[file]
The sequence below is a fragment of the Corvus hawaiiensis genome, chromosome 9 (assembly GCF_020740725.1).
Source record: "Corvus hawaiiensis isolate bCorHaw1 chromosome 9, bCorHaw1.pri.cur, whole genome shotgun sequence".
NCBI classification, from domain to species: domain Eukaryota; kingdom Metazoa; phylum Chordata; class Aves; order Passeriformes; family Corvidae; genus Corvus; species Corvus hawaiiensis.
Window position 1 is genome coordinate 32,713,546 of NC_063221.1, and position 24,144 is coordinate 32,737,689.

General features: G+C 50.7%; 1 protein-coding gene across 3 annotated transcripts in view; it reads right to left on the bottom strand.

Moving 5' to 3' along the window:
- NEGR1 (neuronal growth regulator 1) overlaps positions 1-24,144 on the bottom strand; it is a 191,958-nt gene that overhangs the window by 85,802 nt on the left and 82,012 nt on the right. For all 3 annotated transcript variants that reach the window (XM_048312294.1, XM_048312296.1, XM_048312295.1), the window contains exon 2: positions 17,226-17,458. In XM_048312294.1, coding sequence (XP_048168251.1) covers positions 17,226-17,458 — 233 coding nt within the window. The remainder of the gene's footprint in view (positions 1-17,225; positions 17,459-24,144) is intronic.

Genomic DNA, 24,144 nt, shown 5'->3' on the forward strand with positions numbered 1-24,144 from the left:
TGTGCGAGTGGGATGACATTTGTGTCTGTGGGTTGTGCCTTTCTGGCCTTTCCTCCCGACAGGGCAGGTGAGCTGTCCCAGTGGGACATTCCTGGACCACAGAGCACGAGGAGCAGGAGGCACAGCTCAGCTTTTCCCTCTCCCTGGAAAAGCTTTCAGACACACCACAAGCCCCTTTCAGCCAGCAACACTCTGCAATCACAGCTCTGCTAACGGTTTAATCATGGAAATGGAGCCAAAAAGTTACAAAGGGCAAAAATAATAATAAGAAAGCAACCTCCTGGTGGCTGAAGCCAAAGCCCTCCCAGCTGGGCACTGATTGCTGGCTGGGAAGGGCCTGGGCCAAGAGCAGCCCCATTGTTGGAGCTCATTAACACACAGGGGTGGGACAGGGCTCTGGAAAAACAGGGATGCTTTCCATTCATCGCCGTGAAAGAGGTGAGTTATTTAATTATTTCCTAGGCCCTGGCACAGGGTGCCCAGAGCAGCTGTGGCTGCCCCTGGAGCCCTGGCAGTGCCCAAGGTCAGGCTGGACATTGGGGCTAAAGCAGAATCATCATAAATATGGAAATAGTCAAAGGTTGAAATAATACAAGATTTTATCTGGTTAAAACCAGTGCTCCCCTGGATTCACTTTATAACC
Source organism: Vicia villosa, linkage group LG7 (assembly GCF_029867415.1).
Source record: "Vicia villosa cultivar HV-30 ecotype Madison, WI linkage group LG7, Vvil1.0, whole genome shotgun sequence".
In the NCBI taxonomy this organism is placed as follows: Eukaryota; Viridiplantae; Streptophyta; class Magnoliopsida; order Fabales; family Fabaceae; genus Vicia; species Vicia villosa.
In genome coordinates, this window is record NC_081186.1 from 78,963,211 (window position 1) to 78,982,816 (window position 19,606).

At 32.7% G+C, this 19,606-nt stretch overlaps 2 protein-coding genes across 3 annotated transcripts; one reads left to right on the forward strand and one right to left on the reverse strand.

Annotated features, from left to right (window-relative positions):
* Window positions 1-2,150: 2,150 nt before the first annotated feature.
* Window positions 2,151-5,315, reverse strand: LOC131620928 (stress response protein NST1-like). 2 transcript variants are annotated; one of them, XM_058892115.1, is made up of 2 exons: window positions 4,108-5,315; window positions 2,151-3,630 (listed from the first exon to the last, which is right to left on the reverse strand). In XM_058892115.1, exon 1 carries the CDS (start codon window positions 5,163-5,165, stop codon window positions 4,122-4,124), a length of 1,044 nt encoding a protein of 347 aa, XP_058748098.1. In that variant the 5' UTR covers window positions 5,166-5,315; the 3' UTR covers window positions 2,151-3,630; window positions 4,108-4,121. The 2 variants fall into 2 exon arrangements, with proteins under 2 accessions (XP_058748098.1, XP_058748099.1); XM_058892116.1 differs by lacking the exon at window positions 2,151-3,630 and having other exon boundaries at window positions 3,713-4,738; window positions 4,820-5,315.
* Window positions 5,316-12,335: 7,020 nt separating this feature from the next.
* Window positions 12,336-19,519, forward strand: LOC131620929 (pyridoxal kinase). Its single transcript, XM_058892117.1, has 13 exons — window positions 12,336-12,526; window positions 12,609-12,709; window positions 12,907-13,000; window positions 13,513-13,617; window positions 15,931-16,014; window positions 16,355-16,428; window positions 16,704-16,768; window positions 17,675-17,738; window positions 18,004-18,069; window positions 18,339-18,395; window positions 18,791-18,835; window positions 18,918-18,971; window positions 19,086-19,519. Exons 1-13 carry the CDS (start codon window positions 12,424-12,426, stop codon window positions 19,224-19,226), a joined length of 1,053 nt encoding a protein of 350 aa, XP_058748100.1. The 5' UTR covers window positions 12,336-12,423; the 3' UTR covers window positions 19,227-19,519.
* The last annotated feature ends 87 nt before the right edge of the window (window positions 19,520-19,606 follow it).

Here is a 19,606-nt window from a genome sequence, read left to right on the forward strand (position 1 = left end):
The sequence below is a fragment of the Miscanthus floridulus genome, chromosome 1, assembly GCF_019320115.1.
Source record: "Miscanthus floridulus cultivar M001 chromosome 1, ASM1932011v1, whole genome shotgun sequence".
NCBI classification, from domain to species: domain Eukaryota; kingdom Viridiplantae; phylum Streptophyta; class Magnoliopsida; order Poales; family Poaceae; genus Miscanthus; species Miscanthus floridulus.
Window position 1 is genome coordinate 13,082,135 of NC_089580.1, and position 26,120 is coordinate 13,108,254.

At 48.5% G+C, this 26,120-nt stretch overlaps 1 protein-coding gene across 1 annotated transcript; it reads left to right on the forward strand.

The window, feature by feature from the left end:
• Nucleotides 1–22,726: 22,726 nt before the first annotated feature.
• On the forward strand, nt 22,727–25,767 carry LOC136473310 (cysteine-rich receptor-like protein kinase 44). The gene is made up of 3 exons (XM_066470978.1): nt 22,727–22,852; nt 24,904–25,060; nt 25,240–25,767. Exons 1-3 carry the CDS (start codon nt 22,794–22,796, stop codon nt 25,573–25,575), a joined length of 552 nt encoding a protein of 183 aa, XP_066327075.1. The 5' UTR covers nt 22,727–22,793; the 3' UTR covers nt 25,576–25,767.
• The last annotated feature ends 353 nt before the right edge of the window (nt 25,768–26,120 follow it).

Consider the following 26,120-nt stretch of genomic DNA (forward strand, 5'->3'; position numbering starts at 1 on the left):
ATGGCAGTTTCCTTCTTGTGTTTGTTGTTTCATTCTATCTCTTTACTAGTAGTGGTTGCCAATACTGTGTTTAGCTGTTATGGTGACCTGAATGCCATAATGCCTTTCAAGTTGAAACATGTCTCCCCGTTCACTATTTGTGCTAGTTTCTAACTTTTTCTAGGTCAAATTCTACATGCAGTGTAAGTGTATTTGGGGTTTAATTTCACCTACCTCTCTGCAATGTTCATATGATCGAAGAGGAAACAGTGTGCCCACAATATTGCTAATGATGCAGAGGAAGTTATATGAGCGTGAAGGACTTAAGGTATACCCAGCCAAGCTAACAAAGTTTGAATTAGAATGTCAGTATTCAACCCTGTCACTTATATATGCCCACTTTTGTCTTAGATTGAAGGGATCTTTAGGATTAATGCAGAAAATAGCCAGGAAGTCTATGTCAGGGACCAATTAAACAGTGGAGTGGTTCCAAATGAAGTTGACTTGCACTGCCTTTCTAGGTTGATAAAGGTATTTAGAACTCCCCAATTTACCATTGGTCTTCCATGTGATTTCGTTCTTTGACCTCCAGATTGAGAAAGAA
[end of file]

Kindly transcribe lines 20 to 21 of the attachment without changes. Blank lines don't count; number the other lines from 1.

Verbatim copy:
* The last annotated feature ends 87 nt before the right edge of the window (window positions 19,520-19,606 follow it).

Here is a 19,606-nt window from a genome sequence, read left to right on the forward strand (position 1 = left end):